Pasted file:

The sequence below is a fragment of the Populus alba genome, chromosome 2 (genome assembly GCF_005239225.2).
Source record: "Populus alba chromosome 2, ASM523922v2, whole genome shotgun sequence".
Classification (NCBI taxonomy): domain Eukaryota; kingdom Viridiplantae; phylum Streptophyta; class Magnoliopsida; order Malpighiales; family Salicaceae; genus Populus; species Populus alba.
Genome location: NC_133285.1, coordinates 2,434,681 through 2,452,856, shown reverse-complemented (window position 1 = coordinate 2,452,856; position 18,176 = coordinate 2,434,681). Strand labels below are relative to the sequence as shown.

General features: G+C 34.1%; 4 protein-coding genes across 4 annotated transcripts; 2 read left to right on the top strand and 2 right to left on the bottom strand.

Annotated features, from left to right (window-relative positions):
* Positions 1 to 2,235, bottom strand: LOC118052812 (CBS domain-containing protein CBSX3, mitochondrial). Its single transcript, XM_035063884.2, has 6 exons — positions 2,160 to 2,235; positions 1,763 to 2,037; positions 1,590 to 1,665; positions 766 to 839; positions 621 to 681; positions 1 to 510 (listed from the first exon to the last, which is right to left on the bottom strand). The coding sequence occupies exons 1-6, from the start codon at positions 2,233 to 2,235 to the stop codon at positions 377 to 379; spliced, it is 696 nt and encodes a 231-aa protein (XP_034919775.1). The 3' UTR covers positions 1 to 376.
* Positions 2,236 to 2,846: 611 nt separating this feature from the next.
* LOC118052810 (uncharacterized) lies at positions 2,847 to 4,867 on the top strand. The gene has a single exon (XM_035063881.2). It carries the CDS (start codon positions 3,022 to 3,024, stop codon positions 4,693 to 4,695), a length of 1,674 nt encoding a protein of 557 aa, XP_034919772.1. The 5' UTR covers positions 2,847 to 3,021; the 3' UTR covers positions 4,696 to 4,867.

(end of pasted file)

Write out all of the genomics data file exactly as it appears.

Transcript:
The sequence below is a fragment of the Populus alba genome, chromosome 2 (genome assembly GCF_005239225.2).
Source record: "Populus alba chromosome 2, ASM523922v2, whole genome shotgun sequence".
Classification (NCBI taxonomy): domain Eukaryota; kingdom Viridiplantae; phylum Streptophyta; class Magnoliopsida; order Malpighiales; family Salicaceae; genus Populus; species Populus alba.
Genome location: NC_133285.1, coordinates 2,434,681 through 2,452,856, shown reverse-complemented (window position 1 = coordinate 2,452,856; position 18,176 = coordinate 2,434,681). Strand labels below are relative to the sequence as shown.

General features: G+C 34.1%; 4 protein-coding genes across 4 annotated transcripts; 2 read left to right on the top strand and 2 right to left on the bottom strand.

Annotated features, from left to right (window-relative positions):
* Positions 1 to 2,235, bottom strand: LOC118052812 (CBS domain-containing protein CBSX3, mitochondrial). Its single transcript, XM_035063884.2, has 6 exons — positions 2,160 to 2,235; positions 1,763 to 2,037; positions 1,590 to 1,665; positions 766 to 839; positions 621 to 681; positions 1 to 510 (listed from the first exon to the last, which is right to left on the bottom strand). The coding sequence occupies exons 1-6, from the start codon at positions 2,233 to 2,235 to the stop codon at positions 377 to 379; spliced, it is 696 nt and encodes a 231-aa protein (XP_034919775.1). The 3' UTR covers positions 1 to 376.
* Positions 2,236 to 2,846: 611 nt separating this feature from the next.
* LOC118052810 (uncharacterized) lies at positions 2,847 to 4,867 on the top strand. The gene has a single exon (XM_035063881.2). It carries the CDS (start codon positions 3,022 to 3,024, stop codon positions 4,693 to 4,695), a length of 1,674 nt encoding a protein of 557 aa, XP_034919772.1. The 5' UTR covers positions 2,847 to 3,021; the 3' UTR covers positions 4,696 to 4,867.